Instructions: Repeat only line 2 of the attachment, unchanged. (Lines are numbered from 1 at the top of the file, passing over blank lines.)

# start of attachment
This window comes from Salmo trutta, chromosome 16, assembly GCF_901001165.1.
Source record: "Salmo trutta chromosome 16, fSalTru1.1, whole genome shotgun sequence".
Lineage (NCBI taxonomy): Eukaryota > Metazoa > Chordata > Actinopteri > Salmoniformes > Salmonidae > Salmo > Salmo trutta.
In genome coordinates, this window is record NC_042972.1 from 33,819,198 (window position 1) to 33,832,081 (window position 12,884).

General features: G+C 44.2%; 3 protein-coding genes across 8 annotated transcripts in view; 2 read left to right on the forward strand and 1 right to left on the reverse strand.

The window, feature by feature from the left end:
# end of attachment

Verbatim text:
Source record: "Salmo trutta chromosome 16, fSalTru1.1, whole genome shotgun sequence".